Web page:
The Death of Printed Books Revisited
Former Editor Ray McAllister's Letter from the December 2015-Jan. 2016 issue.
In 2008, after Amazon released its Kindle electronic reader, everybody knew – and knew for sure – that printed books were on their way out. Sales of “e-books” skyrocketed, bounding up 1,260 percent in just two years. Printed book sales fell. Small bookstores closed. By 2011, the big Borders chain filed for bankruptcy.
“I remember when, in the mid-2000-oughts, we were told that our store would soon be obsolete due to the e-book,” says Ward Tefft, owner of Chop Suey Books in Richmond’s Carytown. “Though the technology was brand new, and very few people had actually purchased e-readers at that point, tech-oriented people were harking back to the invention of the CD, a technological advance that had seemingly wiped out vinyl records.”
Print would be a thing of the past. I remember this being of some interest to me, as well, given that my whole life has been in, well … newspapers, books and magazines. (McAllister’s Note: Had I been born earlier, I surely would have bought an Edsel.)
But seven years later, the script seems headed a different way. The headline on a New York Times article this fall sums up the surprise, “The Plot Twist: E-Book Sales Slip, and Print Is Far From Dead.”
Even the plot twist is nuanced. The headline on a survey by the respected Pew Research Center this fall says, “Slightly fewer Americans are reading print books, new survey finds.”
Let’s take that survey first. Some 63 percent of American adults say they’ve read at least one print book in the past year, down from about 70 percent the past few years but still significant. But just 27 percent say they read an e-book, no real increase over the past few years. And 12 percent say they’ve listened to an audiobook. Sadly, 25 percent didn’t read any books. (McAllister’s Note: “Book?! I ain’ t gonna read no stinkin’ book!”)
So what does this mean?
For one thing, analysts got this wrong. Many had been saying e-books would overtake print by … 2015. (Clearly, these are the same people who do the weather forecasts.)
Along the way, e-books did get more expensive. But there’s more than that: People apparently actually like books.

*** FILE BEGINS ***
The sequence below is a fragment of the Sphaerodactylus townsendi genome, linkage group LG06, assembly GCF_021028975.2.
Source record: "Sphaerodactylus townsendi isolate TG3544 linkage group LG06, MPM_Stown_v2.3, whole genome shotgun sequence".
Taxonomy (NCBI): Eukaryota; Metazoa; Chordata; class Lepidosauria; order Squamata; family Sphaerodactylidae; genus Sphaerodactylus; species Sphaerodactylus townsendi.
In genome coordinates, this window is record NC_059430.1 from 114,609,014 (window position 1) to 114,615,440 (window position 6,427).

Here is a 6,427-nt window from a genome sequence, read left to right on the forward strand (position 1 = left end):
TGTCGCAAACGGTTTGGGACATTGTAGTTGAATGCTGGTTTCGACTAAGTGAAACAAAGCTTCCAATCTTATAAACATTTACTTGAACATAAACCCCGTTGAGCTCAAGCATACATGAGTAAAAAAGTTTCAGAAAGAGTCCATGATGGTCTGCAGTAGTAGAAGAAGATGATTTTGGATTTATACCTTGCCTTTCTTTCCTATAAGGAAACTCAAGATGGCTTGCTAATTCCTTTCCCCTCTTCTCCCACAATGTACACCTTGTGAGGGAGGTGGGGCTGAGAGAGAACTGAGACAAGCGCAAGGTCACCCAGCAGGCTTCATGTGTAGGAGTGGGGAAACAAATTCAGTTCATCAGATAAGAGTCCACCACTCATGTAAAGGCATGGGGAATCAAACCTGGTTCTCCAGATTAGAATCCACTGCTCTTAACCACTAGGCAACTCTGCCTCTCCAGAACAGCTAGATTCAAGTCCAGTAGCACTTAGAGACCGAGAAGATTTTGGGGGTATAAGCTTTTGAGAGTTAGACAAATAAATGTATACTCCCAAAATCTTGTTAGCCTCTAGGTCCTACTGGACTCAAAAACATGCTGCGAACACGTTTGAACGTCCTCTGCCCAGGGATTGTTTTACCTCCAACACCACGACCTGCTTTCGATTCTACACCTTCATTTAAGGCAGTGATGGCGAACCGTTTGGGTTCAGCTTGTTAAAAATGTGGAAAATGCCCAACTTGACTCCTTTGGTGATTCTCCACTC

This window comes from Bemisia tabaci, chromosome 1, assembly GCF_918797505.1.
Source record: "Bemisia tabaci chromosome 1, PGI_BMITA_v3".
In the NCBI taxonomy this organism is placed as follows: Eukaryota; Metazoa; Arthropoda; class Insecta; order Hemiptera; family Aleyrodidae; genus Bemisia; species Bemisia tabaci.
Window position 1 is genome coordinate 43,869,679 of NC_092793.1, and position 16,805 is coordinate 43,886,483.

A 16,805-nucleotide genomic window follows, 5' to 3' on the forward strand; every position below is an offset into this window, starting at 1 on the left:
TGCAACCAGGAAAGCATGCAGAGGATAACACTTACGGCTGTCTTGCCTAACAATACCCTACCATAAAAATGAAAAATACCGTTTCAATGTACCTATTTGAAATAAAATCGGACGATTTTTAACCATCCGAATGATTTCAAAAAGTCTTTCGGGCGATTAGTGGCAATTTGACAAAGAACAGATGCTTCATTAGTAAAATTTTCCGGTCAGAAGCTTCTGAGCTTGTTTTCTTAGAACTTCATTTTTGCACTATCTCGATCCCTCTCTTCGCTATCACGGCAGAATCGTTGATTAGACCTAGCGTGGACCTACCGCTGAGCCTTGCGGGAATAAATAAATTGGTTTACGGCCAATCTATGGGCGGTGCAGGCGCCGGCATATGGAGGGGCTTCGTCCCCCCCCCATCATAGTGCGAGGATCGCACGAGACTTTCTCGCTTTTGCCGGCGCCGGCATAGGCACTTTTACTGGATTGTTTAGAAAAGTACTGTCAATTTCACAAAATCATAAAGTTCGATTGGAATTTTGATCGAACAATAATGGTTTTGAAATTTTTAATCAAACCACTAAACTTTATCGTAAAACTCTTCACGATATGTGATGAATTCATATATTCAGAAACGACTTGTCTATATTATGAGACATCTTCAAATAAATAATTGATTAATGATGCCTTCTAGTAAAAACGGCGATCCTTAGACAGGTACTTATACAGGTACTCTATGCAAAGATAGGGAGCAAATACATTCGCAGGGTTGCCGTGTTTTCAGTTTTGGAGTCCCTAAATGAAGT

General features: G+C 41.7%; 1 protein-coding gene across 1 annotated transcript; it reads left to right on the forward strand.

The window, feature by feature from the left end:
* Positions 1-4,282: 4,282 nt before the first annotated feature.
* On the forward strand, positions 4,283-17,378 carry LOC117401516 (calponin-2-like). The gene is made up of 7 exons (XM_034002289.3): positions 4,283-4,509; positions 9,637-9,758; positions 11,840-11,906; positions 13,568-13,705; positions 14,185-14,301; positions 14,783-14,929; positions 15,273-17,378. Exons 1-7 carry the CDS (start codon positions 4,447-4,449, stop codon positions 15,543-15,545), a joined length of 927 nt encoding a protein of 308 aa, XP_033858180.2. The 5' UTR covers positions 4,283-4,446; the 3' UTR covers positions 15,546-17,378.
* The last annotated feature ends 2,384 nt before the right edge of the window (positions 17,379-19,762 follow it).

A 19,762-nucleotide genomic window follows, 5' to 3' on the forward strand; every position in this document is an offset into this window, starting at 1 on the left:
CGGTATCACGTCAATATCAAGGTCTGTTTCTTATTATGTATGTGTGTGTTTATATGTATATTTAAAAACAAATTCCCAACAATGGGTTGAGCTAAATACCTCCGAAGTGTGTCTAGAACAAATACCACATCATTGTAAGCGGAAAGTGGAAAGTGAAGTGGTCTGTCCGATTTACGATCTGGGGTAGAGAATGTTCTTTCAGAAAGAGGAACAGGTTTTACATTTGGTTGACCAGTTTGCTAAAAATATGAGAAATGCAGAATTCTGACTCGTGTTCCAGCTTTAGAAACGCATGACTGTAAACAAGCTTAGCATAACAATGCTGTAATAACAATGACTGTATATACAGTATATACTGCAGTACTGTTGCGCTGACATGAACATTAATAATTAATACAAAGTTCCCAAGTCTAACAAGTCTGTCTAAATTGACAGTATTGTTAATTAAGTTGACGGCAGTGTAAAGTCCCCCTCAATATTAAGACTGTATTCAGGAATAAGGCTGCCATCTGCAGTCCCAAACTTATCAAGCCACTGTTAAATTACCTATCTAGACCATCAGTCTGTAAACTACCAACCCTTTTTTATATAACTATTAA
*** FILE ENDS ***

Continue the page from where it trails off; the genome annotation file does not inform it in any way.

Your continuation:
I write books on the North Carolina coast – and a new one on The Richmond Forum. Coastal books are a niche market to be sure, but a reliable one, and I see this all the time: The books simply don’t sell nearly as well in e-book form. Readers and shopkeepers say people buy – and keep – these books as reminders of a special place. Or they give them as gifts.
Who wants a memento … inside an e-reader? (McAllister’s Note: Or wants to give a gift of … an e-book download?)
Tefft sees that phenomenon. “While e-readers do provide certain benefits (light-weight travel, large fonts when needed), our customers are reporting back to us that nothing matches the visceral sensations of sitting down with an actual book,” he says. “In short, we have learned that a book in the hand is worth two on the e-reader.”
The Association of American Publishers, collecting data from nearly 1,200 publishers, says e-book sales actually fell the first five months of this year by 10 percent.
Kelly Justice, owner of Fountain Bookstore in Richmond’s Shockoe Slip, says readers are indeed coming back, at least part-way. “Sales of print are growing and we are seeing customers returning to the store, rediscovering the joys of print,” she says. “Not only do you retain more of what you read when reading print, there is a tactile experience that digital will never replicate.”
The most interesting growth in print, Justice says, is among teens – whom you might expect to have less interest.
But she sees a sort of “hybrid” reader among over-50 readers, too. “The advan- tages to reading digitally for this group can be the ability to increase the print size, saving of physical storage space and having a portable library. The reason we see many coming back is the comfort of reading on a page rather than a screen and the fact that many found they were downloading tons of books they never read and were more likely to read a printed-book purchase. In other words, they discovered they weren’t actually saving any money and the reading experience was of a lower quality for them.”
The American Booksellers Association, which five years ago said it had member stores in only 1,660 locations, now has 2,227. Major publishers are increasing their distribution and warehousing, the Times reported.
“People talked about the demise of physical books as if it was only a matter of time,” Markus Dohle, chief executive of Penguin Random House, told the New York Times. “But even 50 to 100 years from now, print will be a big chunk of our business.”
Well, that’s the updated prediction, at least.